Due to the genetic heterogeneity underlying the lipodystropies, the clinical sensitivity of this specific grouping of genes is difficult to estimate. However, it has been reported that up to 80% of individuals with CGL have an identifiable genetic cause (Akinci et al. 2018. PubMed ID: 30406415). Pathogenic variants in the LMNA and PPARG genes are estimated to account for more than 50% of all cases of FPLD (Jeru et al. 2017. PubMed ID: 27485410). Outside of these two genes, pathogenic variants explain only a small subset of FPLD cases. Presently, clinical sensitivity estimates for atypical and/or complex cases of lipodystrophy are unknown.

Indications for Test

Candidates for this test are patients with lipodystrophy, particularly cases with an atypical or complex etiology.

Diseases

Name Inheritance OMIM ID
Acquired Partial Lipodystrophy AD 608709
Acromicric Dysplasia AD 102370
Agammaglobulinemia 7, Autosomal Recessive AR 615214
Benign Scapuloperoneal Muscular Dystrophy With Cardiomyopathy AD 181350
Charcot-Marie-Tooth Disease Type 2B1 AR 605588
Charcot-Marie-Tooth disease, axonal, type 2A2B AR 617087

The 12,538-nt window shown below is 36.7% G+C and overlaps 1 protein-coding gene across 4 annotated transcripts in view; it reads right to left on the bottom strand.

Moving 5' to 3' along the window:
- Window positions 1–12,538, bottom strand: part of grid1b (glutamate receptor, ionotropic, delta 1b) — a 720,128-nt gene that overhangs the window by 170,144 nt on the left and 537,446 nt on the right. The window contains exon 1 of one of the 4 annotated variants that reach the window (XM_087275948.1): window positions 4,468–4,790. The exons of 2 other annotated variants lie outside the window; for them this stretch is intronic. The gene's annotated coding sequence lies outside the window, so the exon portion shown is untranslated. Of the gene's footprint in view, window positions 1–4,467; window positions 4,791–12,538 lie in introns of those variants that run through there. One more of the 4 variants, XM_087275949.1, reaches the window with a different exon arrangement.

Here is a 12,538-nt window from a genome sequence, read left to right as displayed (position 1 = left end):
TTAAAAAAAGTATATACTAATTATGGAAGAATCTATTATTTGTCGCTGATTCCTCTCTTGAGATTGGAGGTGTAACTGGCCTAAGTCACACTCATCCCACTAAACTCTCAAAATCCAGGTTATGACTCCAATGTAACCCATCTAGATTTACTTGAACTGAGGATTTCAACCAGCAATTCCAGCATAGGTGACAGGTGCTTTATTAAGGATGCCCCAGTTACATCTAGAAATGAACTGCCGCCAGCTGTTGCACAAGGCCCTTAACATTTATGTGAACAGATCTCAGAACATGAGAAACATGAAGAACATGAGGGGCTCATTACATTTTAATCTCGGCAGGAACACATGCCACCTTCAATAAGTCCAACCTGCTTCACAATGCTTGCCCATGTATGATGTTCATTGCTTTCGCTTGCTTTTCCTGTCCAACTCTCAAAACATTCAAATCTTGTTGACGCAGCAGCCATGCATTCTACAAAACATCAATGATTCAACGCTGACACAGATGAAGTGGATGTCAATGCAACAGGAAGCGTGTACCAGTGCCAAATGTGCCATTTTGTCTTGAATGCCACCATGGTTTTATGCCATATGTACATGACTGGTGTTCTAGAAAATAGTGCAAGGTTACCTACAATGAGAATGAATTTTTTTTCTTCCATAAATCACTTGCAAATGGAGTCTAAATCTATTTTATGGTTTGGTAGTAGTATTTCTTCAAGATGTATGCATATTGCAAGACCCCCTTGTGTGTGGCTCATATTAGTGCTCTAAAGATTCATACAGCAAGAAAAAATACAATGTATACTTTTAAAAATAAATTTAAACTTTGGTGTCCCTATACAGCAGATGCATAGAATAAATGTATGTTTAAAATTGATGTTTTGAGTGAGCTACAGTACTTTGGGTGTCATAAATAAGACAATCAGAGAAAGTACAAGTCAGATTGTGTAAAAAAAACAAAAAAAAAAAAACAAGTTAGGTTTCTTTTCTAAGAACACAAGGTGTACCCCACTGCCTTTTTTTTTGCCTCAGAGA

Charcot-Marie-Tooth Disease, Type 2A2 AD 609260
Chronic Atypical Neutrophilic Dermatosis with Lipodystrophy and Elevated Temperature Syndrome AR 256040
Colorectal cancer, susceptibility to, 10 AD 612591
Congenital Generalized Lipodystrophy Type 1 AR 608594
Congenital Generalized Lipodystrophy Type 2 AR 269700
Cutis Laxa, Autosomal Recessive, Type IIA AR 219200
Diabetes Mellitus, Noninsulin-Dependent AD 125853
Dilated Cardiomyopathy 1A AD 115200
Distal Hereditary Motor Neuronopathy Type 5 AD 600794
Ectopia Lentis, Isolated, Autosomal Dominant AD 129600
Emery-Dreifuss muscular dystrophy 3, AR AR 616516
Encephalopathy, progressive, with or without lipodystrophy AR 615924
Epilepsy, Progressive Myoclonic, 9 AR 616540
Geleophysic Dysplasia 2 AD 614185
Heart-Hand Syndrome, Slovenian Type AD 610140
Hutchinson-Gilford Syndrome AR 176670
Hypoglycemia, Neonatal, Simulating Foetopathia Diabetica AD 240900
Immunodeficiency 36 AD 616005
Insulin-Like Growth Factor 1 Resistance To AR 270450
Keppen-Lubinsky syndrome AD 614098
Lipodystrophy, Congenital Generalized, Type 3 AR 612526
Lipodystrophy, Congenital Generalized, Type 4 AR 613327
Lipodystrophy, Familial Partial, Type 2 AD 151660
Lipodystrophy, Familial Partial, Type 3 AD 604367
Lipodystrophy, Familial Partial, Type 4 AD 613877
Lipodystrophy, familial partial, type 5 AR 615238
Lipodystrophy, familial partial, type 6 AR 615980
Malouf Syndrome AD 212112
Mandibular hypoplasia, deafness, progeroid features, and lipodystrophy syndrome AD 615381